August 15, 2017

Tips To Fill Employment Gap For Long Time Unemployed


When you have been unemployed for a while, gaps in your Resume can naturally start appearing and applying for jobs can seem daunting. Whether you’ve been ill, raised a family or have simply struggled in a tough job market, it can be difficult to explain your absence from the workplace.

So how can you impress employers when you haven’t been in employment for a while? This guide talks you through it.

If you have a long gap between jobs, fill that time with productive activities and include those activities on your resume. Show employers and recruiters your interest in your work and that you are demonstrably up-to date.

Here are Some good tips to Fill the Gap in Job Interview:

Contract work:

There is value in continuing to work, even if you don’t have a permanent, full-time engagement. Contracting is a great way to keep your skills sharp and get exposure to new tools or industries. If you can’t get a contract through a recruiter, consider contracting directly with old clients or partners, or even friends.

The only hitch in this approach is when the engagement is not a real project. Recruiters tend to sniff out bogus resume fluff, and drop candidates very quickly. Remember, their reputation is on the line with each candidate they present. If they are serious about their career, they tend to be very thorough. So make sure you can represent yourself well with regards to your contract jobs have a lengthy project description and results to discuss.

On your resume, you should list these engagements like you would any other. The company name might be yours, but it should be an official company to present it as legitimate. The same bullets on deliverable's and results should be included. Don’t treat this engagement as any less important than the others listed or it will appear less substantial. In reality, you may have learned more in six months working for yourself than any other opportunity in your past. Those accomplishments should be included.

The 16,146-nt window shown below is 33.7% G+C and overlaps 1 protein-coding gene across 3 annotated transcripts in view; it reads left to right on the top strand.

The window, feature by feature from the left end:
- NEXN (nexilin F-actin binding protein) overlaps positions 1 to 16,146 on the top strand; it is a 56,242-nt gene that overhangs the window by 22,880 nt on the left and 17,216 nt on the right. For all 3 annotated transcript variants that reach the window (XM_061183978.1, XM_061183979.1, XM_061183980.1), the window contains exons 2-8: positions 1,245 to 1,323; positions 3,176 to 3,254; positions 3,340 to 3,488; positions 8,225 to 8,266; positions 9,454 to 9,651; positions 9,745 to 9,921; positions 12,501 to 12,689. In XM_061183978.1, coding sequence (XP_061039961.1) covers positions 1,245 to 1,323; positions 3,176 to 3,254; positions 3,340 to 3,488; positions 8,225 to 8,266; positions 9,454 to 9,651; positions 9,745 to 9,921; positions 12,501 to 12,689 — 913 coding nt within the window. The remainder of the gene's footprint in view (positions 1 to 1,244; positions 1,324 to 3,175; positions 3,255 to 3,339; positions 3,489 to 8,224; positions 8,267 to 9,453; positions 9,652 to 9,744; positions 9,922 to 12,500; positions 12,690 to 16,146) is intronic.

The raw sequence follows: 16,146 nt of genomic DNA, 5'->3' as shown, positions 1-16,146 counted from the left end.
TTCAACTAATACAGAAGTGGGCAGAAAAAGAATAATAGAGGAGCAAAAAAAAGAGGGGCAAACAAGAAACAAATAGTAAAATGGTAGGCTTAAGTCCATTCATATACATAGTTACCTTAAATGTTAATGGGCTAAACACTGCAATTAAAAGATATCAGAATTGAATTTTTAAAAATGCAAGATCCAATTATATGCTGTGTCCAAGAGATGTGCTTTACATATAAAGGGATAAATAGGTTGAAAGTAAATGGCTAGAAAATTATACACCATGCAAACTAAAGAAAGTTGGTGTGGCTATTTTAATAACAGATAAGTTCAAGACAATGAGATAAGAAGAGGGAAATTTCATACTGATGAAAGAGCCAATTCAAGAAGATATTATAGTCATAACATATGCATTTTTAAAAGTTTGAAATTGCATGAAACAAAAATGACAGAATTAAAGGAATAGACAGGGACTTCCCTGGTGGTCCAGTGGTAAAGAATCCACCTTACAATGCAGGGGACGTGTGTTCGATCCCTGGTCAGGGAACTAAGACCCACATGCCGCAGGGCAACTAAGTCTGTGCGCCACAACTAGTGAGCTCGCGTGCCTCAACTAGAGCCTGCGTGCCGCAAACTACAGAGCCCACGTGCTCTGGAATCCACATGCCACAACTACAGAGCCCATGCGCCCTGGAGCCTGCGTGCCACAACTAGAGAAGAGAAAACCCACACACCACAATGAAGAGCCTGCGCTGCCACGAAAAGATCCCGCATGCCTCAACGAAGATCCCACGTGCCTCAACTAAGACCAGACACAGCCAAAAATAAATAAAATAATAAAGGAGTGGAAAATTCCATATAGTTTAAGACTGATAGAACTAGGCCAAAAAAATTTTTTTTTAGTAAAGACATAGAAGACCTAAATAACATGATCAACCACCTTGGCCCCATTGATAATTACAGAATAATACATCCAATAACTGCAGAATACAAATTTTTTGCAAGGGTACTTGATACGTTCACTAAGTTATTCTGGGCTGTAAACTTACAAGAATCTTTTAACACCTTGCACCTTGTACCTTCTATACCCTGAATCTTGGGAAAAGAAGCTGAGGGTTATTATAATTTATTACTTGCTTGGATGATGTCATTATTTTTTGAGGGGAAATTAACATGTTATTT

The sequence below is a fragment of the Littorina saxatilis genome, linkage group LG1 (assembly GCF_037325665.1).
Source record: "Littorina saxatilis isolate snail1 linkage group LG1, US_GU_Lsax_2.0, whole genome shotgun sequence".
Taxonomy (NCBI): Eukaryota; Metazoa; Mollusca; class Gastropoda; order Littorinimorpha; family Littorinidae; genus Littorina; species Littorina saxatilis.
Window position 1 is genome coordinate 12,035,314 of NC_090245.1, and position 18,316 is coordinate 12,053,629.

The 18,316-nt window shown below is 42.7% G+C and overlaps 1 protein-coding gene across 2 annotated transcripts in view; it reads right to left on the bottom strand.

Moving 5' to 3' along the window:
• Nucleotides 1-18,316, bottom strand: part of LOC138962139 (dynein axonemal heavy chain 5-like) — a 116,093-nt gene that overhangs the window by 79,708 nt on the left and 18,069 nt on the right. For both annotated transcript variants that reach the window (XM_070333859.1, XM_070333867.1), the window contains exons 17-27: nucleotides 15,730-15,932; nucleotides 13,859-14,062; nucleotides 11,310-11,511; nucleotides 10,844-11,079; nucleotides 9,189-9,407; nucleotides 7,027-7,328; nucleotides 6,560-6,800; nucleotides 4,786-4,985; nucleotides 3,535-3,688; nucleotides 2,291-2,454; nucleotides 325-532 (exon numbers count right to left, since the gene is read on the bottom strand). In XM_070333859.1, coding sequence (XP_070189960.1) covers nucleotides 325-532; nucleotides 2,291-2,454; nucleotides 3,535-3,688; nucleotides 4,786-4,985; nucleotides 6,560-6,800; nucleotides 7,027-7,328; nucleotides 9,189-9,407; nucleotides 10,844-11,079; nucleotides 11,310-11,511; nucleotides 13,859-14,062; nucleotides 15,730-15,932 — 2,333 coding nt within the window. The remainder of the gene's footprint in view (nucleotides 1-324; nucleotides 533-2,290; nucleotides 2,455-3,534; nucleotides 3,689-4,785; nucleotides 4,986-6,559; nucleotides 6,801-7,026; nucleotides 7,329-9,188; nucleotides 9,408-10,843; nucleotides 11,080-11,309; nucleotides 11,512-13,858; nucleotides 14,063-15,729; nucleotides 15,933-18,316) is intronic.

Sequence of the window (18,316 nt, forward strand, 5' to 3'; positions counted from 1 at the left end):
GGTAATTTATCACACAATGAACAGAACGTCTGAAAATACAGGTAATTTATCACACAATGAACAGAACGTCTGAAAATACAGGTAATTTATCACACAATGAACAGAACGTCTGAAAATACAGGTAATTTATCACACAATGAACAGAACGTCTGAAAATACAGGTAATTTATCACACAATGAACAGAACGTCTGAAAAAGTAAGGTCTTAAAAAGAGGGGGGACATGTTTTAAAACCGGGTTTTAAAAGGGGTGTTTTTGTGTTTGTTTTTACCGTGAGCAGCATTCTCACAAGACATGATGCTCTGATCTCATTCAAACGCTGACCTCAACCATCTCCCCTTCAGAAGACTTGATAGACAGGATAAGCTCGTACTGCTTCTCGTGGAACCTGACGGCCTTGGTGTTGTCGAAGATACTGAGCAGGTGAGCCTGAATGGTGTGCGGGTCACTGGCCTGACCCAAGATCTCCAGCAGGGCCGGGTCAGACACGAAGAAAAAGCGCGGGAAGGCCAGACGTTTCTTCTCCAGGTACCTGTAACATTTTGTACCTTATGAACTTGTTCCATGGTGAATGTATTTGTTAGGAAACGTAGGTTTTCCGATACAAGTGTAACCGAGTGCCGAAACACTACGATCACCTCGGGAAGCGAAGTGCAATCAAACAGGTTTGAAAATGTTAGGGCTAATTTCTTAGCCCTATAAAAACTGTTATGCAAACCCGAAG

Temporary work:

Temping is another alternative where the projects are shorter, but at least there’s a company representing you and can act as a reference stating all your temp jobs went well. This is important as “short-stints” on a resume can sometimes raise a yellow flag with recruiters concerned with your ability to stick with a company long-term.

It’s important to list these temp jobs in a group under the company representing you so it’s clear they are all part of one overriding contract.

Volunteering:

Volunteering is another option. Focus on volunteering in a job that is related to the field of work you are pursuing. For example, if your field is marketing, try to help a non-profit with their marketing materials, strategies, planning, or process.

Some companies are offering non-paid internships that may lead to a permanent position. These need to be weighed carefully. Ask what percentage of interns become full time, paid employees.

Write/speak:

Some colleagues I know, who are experts in their field, fill the unemployment gap with guest speaker and writing engagements. They give seminars on all types of subject matter for which they have a strong reputation. This can pay a few bills and build credibility. And of course, lead to valuable networking / contract engagements.

Get more training:

During unemployed periods, it is also advantageous to attend training courses or classes you’ve been meaning to take. Especially in areas that would expand your expertise in new, but related elements of your field. Although, getting up to speed on the latest revision of a software tool may be valuable, it doesn’t add another dimension to your resume. Getting certified (like a PMP for project managers) can also add much-needed credibility and differentiation to your resume.  Before you invest in a certification or degree, scan the job openings on a site like Indeed.com to see how often it is mentioned or, even better, required for some jobs.

Family-related issue required time away from work

One other question that arises regarding gaps in employment: leave of absence to care for a seriously ill family member. When this has happened, t is better to list it in a short entry on your resume or application to account for the time. It addresses the obvious question that arises when it’s not listed,

What were you doing during that time period.

When interviewed, you might be asked about it, but most interviewers stay away from the topic. You should be ready to make it clear that the situation is very unlikely to arise again. Keep in mind this can be an unspoken concern that creeps in if not addressed the question of will you leave your employer again.



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